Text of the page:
14 November 2013 16:55 [Source: ICIS news]
LONDON (ICIS)--Algeria's fertilizer industry has been left in "complete chaos" after the government suddenly blocked all ammonia and urea shipments under a controversial new process which requires producers to submit requests for export authorisation in person at government offices, a market source revealed on Thursday.
Just weeks after a long-awaited commissioning of the massive $2bn (€1.48bn) Sorfert plant, traders and buyers wishing to load nitrogen fertilizer cargoes from plants in the North African country have been told they must first seek approval from the Ministry of Energy and the Ministry of Defence.
According to the local market participant, officials in the capital, Algiers, are demanding that details of the buyer, vessel, destination, end-user and purpose are submitted in person before an export application is considered.
The shock move has caused havoc to the industry in the port city of Arzew, where major ammonia producers Fertial and Sorfert frequently load cargoes, as the applications process takes several days to complete and traders are often unsure where exactly they will deliver cargoes they are sold to customers on a spot basis.
Norwegian fertilizer giant Yara International has already had to abandon plans to load a 15,000-tonne cargo on the LPG tanker Nijinsky, with the vessel leaving Algeria last week with her tanks only half full.
"The government has pushed the fertilizer industry into a crazy scenario where no ammonia or urea exports are allowed until a special authorisation process has been successfully completed," said the source. "This involves a file with all the details of the shipment, like buyer, destination and end use, being submitted in person to the Ministry of Energy in Algiers.
"The Energy Ministry then reviews the application for a minimum of 48 hours - which in reality in Algeria can become a week - before passing the file onto the Ministry of Defence who then decide whether to allow the cargo to load.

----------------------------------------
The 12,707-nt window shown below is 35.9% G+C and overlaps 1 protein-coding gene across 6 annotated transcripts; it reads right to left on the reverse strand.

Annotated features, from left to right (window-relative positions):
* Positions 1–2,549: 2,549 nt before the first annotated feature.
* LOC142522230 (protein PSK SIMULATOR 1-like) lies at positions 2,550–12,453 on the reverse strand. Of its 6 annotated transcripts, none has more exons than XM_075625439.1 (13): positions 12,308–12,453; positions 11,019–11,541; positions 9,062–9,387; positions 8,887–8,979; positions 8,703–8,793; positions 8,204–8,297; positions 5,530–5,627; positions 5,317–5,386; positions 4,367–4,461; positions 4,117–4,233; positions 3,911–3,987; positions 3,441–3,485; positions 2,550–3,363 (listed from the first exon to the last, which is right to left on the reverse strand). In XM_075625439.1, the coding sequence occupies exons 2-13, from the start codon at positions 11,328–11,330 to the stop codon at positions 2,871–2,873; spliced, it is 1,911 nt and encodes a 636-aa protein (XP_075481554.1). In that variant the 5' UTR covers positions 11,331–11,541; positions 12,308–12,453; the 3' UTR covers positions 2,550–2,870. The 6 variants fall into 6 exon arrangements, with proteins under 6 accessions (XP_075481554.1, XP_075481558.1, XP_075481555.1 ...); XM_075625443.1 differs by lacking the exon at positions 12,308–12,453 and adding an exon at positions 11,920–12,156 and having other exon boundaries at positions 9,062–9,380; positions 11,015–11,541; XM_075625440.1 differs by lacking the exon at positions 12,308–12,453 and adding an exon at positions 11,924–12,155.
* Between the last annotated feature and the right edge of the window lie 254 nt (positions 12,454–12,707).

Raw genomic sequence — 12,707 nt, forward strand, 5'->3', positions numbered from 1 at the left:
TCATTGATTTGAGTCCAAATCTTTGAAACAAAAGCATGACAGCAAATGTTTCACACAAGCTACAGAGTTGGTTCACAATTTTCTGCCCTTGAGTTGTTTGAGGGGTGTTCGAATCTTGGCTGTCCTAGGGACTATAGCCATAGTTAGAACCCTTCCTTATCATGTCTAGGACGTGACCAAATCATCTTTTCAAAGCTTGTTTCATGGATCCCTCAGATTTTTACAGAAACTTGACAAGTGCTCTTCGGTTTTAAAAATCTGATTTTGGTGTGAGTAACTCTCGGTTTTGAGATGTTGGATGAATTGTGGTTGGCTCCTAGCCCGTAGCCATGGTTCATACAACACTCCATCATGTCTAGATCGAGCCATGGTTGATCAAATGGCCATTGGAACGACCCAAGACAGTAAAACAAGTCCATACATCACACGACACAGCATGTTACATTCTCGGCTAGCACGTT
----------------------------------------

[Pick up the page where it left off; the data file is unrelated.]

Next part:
"These new rules are creating a major problem for Sorfert and Fertial as it will reduce shipments of Algerian ammonia and urea, as well as the price. It is a complete nightmare and unless cargoes can load in the next few days there is every chance production at some ammonia plants will have to stop as there is no room to hold all the product."
A second market participant revealed the government is using legislation included in a 2011 decree to block any exports of products that could be used as "weapons". Why officials have only just started to enforce the rules is unclear, but ammonia is highly explosive when mixed with gas or air and urea can be converted into urea nitrate explosive through the use of nitric acid.
No-one from Algeria's Ministry of Energy or Ministry of Defence was available for comment on Thursday and it is unclear if the new rules are being applied to the country's vast hydrocarbons industry.
It is understood that OCI Nitrogen NV plans to load 15,000 tonnes of ammonia on the Navigator Galaxy this weekend for delivery to long-term customers in Europe, including a client in Spain. No-one from OCI was available for comment on Thursday.
The Dutch firm holds a 51% stake in Sorfert and state-run energy giant Sonatrach holds a 49% share. The plant is expected to produce 800,000 tonnes/year of merchant ammonia and 1.3m tonnes/year of granular urea for export once fully operational.
A joint venture between Spain's Fertiberia and state-owned Asmidal, Fertial was on target to produce 840,000 tonnes of ammonia in 2013 until natural gas curtailments were imposed in October in a move that forced the manufacturer to declare force majeure. Fertial exports around 80% of its ammonia output, with a record 750,000 tonnes exported in 2012.($1 = €0.74)
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